Breeding Amano shrimp in captivity is nowhere near as simple as it is for something like Red Cherries. The major difference between Amano and other freshwater shrimp is that Amanos require saltwater for their young to grow in their first few weeks.
As is typical for other shrimp, the male and female will mate and the female will then be berried and carry around the eggs among her pleopods (under her belly) for around 4 weeks. She will then release the babies, which are now in larvae form, into saltwater until they’ve finished growing into miniature adults.
Once the baby Amanos have developed from their larval stage they’re ready to return to freshwater. They cannot survive in brackish water after a few weeks.
Have you noticed your Amano shrimp that’s usually brown has turned a shade of blue recently, especially near their head? They can sometimes get a soft blue tint to their body when they’re feeling stressed. It’s likely you’ll notice the blue when you first get your shrimp, travelling all the way to your place will have been quite an experience for them. As long as you’re patient and drip acclimate them into their new tank, they should return to their previous natural colour soon.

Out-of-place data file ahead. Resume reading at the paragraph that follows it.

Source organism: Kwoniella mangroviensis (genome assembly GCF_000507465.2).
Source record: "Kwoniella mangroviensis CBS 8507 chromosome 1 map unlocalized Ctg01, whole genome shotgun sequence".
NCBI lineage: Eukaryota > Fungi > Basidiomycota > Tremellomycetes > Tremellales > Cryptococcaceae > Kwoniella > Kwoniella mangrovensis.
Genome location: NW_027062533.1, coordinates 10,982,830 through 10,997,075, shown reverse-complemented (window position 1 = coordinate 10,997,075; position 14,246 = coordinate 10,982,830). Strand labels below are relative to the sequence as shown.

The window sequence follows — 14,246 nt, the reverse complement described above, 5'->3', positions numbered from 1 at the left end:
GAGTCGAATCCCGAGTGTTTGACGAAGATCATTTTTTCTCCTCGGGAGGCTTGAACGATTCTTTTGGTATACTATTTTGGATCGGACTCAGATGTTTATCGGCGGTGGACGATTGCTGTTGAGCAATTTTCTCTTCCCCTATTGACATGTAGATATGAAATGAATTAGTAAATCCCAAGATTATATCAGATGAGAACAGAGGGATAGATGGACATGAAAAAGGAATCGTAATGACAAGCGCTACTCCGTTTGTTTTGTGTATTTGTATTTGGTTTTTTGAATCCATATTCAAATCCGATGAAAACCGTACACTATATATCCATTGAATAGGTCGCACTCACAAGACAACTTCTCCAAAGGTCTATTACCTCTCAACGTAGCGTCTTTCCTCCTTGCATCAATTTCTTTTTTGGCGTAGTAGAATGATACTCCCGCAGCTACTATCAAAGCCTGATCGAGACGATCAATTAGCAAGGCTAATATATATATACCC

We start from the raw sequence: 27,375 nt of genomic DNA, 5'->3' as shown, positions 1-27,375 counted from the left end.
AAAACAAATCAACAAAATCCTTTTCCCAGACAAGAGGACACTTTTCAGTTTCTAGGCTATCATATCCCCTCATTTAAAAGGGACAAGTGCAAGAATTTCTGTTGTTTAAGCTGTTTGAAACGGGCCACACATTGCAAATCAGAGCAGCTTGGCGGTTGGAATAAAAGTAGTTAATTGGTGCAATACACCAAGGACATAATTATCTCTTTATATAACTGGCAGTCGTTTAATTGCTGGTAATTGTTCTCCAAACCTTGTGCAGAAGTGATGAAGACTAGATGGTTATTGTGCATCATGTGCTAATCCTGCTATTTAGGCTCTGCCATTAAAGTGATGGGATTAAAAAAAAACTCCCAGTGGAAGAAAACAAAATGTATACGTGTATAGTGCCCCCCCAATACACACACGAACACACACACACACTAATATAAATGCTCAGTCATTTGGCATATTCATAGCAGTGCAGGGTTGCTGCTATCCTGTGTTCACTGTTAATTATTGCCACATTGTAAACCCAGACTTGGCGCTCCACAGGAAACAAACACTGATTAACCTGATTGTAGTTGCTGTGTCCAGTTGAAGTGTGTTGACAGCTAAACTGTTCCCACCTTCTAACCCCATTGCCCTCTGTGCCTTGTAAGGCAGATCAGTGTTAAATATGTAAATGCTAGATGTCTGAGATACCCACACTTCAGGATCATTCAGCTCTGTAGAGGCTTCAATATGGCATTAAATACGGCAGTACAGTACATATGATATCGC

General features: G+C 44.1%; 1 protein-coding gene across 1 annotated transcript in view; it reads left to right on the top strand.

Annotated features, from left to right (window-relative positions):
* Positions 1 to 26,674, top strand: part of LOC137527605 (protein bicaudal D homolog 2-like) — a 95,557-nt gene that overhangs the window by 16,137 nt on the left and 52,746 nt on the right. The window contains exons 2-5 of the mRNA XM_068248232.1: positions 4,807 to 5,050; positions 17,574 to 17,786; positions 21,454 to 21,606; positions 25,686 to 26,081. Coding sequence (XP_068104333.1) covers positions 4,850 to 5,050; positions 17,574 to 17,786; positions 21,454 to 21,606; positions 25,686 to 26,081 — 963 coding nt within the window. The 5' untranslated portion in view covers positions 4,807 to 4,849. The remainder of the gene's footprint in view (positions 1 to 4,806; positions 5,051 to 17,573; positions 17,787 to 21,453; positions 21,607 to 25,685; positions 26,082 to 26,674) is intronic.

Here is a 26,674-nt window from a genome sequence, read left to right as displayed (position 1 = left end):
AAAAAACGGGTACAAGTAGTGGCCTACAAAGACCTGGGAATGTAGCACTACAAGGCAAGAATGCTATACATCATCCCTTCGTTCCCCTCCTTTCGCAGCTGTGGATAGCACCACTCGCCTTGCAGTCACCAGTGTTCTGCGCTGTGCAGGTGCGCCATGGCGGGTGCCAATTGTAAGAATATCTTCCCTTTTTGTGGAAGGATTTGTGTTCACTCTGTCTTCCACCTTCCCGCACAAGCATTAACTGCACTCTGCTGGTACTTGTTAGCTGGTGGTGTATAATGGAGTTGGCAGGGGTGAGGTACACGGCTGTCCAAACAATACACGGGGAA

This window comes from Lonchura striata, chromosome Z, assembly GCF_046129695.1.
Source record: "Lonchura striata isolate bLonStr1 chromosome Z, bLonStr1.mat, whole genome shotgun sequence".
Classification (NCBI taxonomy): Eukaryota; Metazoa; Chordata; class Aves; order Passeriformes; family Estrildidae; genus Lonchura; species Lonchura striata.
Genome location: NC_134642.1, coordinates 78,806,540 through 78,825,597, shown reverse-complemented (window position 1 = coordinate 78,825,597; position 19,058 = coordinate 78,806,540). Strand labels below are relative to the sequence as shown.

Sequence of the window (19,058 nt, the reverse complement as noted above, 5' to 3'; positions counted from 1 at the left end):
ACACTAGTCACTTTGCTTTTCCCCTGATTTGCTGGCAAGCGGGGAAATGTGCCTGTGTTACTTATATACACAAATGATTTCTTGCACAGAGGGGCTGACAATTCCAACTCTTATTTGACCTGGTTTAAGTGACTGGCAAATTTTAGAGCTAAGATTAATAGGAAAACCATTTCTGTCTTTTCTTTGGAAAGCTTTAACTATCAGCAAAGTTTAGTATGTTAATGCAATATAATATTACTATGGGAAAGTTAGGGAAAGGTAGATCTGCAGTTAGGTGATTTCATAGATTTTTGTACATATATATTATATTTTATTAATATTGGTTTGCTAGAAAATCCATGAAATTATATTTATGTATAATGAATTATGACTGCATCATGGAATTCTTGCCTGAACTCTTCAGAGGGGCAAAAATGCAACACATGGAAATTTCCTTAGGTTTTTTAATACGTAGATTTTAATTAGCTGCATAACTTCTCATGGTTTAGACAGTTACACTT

Another cause of stress could be that the water parameters aren’t quite right, especially if you see the shrimp swimming frantically around the tank. When you notice these signs you should test your water immediately and may need to do a water change.
Not all blue Amanos are blue due to stress however, for some of them its their natural colour. You should carefully monitor your shrimp to watch for any colour changes like this.